EarWell helps shape infants' ears without surgery

July 28, 2011 7:41:38 PM PDT
Every year thousands of infants are born with small congenital defects that alter the appearance of their ears, but now a Bay Area hospital is introducing a simple device that can transform the shape of a newborn's ear without surgery.

If you're a newborn like Lucas Yi, you're going to inherit a few family traits, maybe your mother's eyes or your uncle's chin or just maybe, your father's ears.

"Mine are a little more pointy like elf ears, but he definitely seems to have inherited pops and grandpa's ears a little bit," said Mark Yi, Lucas' father.

In Lucas' case, the family trait resulted in more of a flop. A condition that left the tops of his ears folded over. It's not a huge problem, but still a small deformity.

"I asked my husband, and he said, 'Oh, when I was young, all of my friends made fun of me,'" said Kate Yi, Lucas' mother.

"We see abnormalities of the ear cartilage when a child is born," said Rohit Khosla, M.D.

The Yi's were referred to Khosla, a plastic surgeon with Lucile Packard Children's Hospital at Stanford. He recommended a new device called the EarWell, which he says can correct abnormalities ranging from mild to severe. First customizable fittings are arranged in the plastic housing, which is then placed over the ear.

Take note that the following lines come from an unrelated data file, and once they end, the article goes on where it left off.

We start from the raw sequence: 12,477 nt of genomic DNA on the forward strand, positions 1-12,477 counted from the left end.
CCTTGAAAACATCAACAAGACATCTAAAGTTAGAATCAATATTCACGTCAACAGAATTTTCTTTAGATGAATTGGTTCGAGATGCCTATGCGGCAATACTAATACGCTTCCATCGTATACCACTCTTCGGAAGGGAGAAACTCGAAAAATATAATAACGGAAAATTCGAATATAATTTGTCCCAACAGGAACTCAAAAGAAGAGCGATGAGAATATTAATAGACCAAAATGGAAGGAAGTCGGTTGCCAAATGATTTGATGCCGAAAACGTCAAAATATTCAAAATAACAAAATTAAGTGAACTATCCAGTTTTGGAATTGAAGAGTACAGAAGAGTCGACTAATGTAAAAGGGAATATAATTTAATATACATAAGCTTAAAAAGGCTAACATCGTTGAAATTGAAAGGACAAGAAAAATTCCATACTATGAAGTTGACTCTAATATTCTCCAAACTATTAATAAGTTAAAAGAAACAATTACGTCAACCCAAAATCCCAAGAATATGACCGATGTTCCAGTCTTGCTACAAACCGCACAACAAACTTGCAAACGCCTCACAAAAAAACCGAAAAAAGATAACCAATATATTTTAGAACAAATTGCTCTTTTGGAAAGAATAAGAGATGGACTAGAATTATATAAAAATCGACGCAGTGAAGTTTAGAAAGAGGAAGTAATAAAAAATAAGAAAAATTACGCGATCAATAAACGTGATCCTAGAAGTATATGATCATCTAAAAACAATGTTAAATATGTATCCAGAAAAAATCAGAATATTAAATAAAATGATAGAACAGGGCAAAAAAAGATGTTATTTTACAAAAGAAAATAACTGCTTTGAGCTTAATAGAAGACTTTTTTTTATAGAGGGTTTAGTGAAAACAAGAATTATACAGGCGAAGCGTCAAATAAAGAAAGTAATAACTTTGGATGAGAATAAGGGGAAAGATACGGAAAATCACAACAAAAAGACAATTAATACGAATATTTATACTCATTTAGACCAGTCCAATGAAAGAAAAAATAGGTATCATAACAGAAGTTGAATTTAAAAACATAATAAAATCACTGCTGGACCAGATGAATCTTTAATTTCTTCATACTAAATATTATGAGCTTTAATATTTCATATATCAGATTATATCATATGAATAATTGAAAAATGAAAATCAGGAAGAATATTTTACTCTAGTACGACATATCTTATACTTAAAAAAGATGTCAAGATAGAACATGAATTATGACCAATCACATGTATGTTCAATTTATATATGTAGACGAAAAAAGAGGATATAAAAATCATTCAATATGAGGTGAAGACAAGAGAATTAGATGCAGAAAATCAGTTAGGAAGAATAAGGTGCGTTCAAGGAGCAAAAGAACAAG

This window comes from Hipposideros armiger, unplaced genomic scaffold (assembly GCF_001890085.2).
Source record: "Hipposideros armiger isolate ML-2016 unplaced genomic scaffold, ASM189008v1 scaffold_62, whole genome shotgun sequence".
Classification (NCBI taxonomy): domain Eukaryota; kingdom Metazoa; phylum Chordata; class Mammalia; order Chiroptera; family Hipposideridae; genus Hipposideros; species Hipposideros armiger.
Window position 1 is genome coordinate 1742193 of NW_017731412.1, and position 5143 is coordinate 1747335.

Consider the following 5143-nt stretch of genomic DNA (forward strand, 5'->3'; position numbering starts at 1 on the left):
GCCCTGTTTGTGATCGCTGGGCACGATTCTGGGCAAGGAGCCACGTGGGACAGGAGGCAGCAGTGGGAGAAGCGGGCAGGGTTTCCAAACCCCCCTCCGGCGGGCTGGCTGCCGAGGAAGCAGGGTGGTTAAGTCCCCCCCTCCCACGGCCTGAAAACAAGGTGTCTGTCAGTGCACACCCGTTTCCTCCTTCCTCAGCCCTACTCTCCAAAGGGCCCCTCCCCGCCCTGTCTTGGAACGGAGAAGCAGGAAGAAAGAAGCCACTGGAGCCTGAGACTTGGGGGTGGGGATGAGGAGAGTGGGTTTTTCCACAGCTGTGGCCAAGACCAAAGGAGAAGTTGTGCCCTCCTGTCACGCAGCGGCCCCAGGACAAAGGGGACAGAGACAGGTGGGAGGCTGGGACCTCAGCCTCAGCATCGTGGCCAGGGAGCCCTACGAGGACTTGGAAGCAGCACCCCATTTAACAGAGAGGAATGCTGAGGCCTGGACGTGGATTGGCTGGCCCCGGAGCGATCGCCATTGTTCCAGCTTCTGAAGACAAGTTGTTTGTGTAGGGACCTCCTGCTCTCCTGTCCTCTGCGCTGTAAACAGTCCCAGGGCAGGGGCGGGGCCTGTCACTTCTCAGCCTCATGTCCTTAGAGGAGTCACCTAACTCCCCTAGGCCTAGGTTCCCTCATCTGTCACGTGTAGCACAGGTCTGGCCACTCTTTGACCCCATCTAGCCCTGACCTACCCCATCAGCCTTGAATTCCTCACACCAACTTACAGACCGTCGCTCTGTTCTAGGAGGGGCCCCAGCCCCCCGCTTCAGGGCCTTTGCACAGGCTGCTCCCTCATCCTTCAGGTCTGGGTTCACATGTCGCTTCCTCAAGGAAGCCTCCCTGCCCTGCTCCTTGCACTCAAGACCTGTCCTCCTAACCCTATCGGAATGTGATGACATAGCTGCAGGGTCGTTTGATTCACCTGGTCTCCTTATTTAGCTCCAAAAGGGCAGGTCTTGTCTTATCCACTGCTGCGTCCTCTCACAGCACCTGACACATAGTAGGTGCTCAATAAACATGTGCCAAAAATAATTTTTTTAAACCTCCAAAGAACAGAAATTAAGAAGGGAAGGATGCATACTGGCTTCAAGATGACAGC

"So what we're able to do is we're able to shape and mold the cartilage to a much more normal appearance," said Khosla.

He says the key is that the device must be placed in the first few months of life. The stage when the cartilage in a newborn's ear is still soft and malleable.

"What we've learned is we can do this very effectively in the first two to three months of life. So it's very critical we start treatment early," said said Khosla.

As a child grows, the cartilage thickens, and any change becomes permanent. The Yi's scrapbook maps the eight weeks that Luca's wore the EarWell.

"After two weeks it was easy, and then time goes fast," said Kate.

And since no surgery is involved, there are no scars, meaning Lucas might never notice his subtle transformation -- unless, somebody pulls out his baby album.

Khosla says surgeons have long had the ability to mold infant ears, but the process required them to build a custom mold for each case. This new system is FDA approved and flexible enough to treat a wide variety of ear shapes and conditions and it's covered by insurance.

Written and produced by Tim Didion

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